Molly Knox relishes in Purple on Toast, Buttered Toast and Purple Radio’s collaborative series of student-written monologue podcasts. 

‘Purple on Toast’ by Purple Radio and Buttered Toast is an exciting collaboration on a podcast series showcasing a variety of new monologues. In total, the podcast consists of five episodes, all but the last including two monologues exploring a whole host of themes and issues, from domestic violence and the supernatural, to the perspective of human statues and self-proclaimed ‘poshos’. Each actor, writer and director of every monologue brings something truly unique to this project, and with there being such a broad choice of genre you can’t go wrong if you’re looking for some inspiring theatre to cosy up to.

Episode one has a beautiful energy to it, from the dry wit and sarcasm of Issy Flower and Jeff Dunne’s writing and acting to the lovely attention to detail of Megan Cooper’s writing. Flower and Dunne work superbly as a creative pair and do not disappoint – unlike the many postponed or axed events of 2020, which they explore in ‘Cancellations’. Furthermore, Thalia Agoglossakis-Foley’s ability to create supernatural tension from beyond a screen in ‘Ghost in the Kitchen’ is impressive and, as she portrays a single mum assessing an unusual situation, humbling. Thalia is a voice actor with great potential. This episode is an excellent introduction to the series and settles the listener into the variety of styles and punch that they can expect across the series.

‘Purple on Toast’ also experiments with the theme of isolation in a new and desperately needed revived sense in ‘Until Break Time’. Ryan King’s writing is brimming with character, so it is not hard to see the potential in this piece’s performance by Thomas McCubbin had it been more developed. It would have been great to see slightly more direction and characterisation in this piece. It sometimes felt as though the rawness of the moment lacked continuity, although there are some memorable acting moments throughout. The other monologue in this episode, ‘Statue’, is a piece to be cherished and re-listened to whilst you have the chance, as Rory Leventhorpe and Tom Murray get to the bottom of the endurance and viewpoint of a human statue. This monologue is delicate, bold and hilarious in its writing and delivery, striking a nice balance with light and shade. It’s hard to believe Leventhorpe isn’t actually a statue.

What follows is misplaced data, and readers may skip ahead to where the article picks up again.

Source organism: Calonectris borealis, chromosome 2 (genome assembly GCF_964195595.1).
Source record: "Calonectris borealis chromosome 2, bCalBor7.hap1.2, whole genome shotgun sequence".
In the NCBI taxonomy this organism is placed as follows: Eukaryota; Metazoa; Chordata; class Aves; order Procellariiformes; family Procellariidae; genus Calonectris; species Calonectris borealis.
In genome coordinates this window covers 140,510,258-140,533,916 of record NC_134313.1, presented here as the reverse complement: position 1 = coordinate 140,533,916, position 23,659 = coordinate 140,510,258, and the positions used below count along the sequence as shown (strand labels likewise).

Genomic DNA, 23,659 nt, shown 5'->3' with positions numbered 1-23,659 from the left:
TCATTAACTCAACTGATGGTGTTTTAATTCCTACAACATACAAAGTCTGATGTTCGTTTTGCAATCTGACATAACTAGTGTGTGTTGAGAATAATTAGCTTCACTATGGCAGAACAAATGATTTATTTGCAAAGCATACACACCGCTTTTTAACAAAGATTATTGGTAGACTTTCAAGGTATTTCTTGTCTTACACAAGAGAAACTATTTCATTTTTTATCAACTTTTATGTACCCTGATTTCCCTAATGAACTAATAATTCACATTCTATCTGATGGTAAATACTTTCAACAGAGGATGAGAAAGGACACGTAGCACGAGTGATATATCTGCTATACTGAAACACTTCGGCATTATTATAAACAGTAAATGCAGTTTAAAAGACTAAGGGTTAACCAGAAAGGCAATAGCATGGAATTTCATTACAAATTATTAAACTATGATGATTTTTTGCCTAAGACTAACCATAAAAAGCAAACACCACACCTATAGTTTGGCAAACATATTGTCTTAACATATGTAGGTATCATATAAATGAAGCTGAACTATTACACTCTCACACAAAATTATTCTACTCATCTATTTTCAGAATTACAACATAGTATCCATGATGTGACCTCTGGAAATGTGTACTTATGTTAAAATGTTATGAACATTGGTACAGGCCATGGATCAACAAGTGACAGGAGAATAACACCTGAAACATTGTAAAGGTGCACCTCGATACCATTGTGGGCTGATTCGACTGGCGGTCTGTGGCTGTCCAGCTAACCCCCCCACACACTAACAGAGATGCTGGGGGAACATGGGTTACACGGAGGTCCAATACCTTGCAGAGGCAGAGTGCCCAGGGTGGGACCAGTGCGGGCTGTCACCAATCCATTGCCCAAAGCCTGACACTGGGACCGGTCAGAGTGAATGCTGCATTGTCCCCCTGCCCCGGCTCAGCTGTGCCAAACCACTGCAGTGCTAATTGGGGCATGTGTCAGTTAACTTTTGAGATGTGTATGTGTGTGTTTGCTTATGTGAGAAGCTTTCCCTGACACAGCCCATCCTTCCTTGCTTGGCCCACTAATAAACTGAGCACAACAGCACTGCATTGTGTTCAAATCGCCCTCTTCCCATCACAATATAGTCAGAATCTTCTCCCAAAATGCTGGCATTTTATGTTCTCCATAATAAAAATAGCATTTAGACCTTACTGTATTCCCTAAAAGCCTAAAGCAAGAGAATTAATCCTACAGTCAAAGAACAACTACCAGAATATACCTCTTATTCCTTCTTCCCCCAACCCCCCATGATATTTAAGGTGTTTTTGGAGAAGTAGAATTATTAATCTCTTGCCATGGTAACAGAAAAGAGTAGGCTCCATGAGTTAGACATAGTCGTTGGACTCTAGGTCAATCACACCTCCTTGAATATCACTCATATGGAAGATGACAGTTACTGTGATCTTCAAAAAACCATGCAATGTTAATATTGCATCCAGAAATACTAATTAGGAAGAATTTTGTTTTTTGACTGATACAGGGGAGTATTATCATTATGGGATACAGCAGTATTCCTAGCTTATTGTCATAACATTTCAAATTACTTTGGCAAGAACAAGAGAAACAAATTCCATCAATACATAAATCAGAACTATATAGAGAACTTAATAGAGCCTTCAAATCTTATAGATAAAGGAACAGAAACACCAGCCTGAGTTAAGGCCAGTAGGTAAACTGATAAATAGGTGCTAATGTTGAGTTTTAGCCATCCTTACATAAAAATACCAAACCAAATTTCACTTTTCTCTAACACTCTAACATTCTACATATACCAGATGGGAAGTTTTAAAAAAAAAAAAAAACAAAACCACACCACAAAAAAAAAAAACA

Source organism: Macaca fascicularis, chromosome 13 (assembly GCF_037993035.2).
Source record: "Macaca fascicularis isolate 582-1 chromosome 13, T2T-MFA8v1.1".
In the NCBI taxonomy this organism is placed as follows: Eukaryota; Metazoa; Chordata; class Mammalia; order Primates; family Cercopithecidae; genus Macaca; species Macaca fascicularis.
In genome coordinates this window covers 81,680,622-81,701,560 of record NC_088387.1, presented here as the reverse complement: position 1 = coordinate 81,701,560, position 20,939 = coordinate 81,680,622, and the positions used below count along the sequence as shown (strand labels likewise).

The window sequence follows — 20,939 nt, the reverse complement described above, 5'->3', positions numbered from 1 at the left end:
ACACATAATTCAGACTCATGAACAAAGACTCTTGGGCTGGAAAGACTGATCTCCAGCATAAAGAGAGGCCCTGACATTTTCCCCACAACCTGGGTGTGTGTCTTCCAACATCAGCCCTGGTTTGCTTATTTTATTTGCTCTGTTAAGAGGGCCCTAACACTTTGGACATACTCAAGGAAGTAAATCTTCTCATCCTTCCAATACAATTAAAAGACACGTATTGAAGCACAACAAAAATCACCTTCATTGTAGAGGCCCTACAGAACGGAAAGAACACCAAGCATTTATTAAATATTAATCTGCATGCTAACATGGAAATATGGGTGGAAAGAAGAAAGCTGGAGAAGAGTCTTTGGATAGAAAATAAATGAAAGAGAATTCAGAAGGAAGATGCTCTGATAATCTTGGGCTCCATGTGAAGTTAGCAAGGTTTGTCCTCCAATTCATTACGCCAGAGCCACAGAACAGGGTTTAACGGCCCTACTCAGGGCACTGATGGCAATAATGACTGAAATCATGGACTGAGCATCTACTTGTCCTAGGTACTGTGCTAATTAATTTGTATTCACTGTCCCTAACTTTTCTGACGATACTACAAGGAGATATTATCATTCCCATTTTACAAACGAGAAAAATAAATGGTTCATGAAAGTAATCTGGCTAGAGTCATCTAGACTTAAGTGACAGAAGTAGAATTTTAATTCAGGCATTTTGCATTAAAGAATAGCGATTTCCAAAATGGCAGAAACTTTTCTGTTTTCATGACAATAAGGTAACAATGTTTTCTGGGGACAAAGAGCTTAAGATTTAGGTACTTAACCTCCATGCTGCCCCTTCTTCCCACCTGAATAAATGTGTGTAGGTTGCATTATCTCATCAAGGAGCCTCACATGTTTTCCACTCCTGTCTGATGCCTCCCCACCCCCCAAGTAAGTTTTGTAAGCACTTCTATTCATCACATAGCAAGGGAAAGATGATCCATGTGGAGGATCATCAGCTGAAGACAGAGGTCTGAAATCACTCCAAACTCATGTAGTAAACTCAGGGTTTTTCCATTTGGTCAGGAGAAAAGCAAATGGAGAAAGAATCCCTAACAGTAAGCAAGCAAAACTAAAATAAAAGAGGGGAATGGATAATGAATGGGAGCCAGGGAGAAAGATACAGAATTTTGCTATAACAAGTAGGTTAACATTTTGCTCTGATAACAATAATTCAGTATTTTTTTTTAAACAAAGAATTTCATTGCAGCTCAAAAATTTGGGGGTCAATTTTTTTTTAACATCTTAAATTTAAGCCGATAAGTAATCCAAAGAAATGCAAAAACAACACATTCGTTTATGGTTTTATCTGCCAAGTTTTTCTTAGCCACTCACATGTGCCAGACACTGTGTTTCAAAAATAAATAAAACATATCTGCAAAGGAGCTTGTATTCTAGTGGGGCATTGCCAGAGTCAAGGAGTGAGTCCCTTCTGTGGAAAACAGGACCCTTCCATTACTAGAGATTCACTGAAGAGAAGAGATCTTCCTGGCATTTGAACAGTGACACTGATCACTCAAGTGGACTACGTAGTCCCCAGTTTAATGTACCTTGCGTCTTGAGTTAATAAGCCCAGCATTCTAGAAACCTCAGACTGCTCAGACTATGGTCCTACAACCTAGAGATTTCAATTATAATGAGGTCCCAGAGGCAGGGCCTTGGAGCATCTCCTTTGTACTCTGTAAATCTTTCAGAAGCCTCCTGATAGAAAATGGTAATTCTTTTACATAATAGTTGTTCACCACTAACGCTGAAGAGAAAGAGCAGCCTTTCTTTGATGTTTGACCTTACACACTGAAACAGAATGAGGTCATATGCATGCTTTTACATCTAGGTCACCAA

Episode three is visceral. Both ‘Megan’ and ‘100 Calls a Week’ leave imprints on the listener with their thought-provoking writing and performances. ‘Megan’ really feels like a moment; Elanor Kris’ enthusiasm is something to sit with and enjoy, as Maeve Moran’s lush and descriptive writing pours out a delight to the theatrical senses. It is wonderful to listen to a monologue and gauge such a strong sense that the performer is truly enjoying their craft. On top of this, Harry Jenkins, Adela Hernandez Derbyshire and Gregory Vines outdo themselves in ‘100 Calls a Week’; everything about this recording is guttural and real and tackles the issue of Domestic Violence in a mature, raw and resolved manner.

In episode four, those involved in the project go above and beyond in exploring morally reprehensible characters in intriguing ways. Issy Flower shines again with unravelling and laugh-out-loud creepy writing in ‘Burial Ground’, matched perfectly with the brilliant performance of Francesca Chaplin and direction of Caitlin Barratt. ‘Burial Ground’ is a real treat. Moreover, in this episode, Rob Caesar delivers a hilarious out-of-touch character the listener will love to hate in ‘Posho’, aided by Jacob Freda’s inspired writing. The ability to conjure up a character who creates such a striking first impression is something rare and commendable.

The final episode will rock anyone to its core. Exploring violence against women in a guttural and unnerving way, ‘Pinar’ is a monologue that can’t be missed. Written and acted by Saniya Saraf and Olivia Adderley, this piece builds to a shuddering end in a goosebump worthy performance. The execution and substance are all there, full of striking acting moments where Adderley’s voice leaves you speechless and Saraf’s writing rings in your ears. Fraser Logue’s sound production adds a tense touch to this excellent ten minutes of feminist theatre that leaves its listeners questioning who they are.

This spin on COVID-secure theatre is refreshing and almost always hits the mark. Whether you’re a podcast connoisseur or just on the hunt for some stunning entertainment, these five episodes are quick, quick-witted, and definitely worth your time.

The first four episodes of Purple on Toast are available to listen to on the Purple Radio Drama channel on all your favourite podcast streaming services. The fifth and final episode will be released on Thursday 5th November. Find out more on the Buttered Toast Facebook page.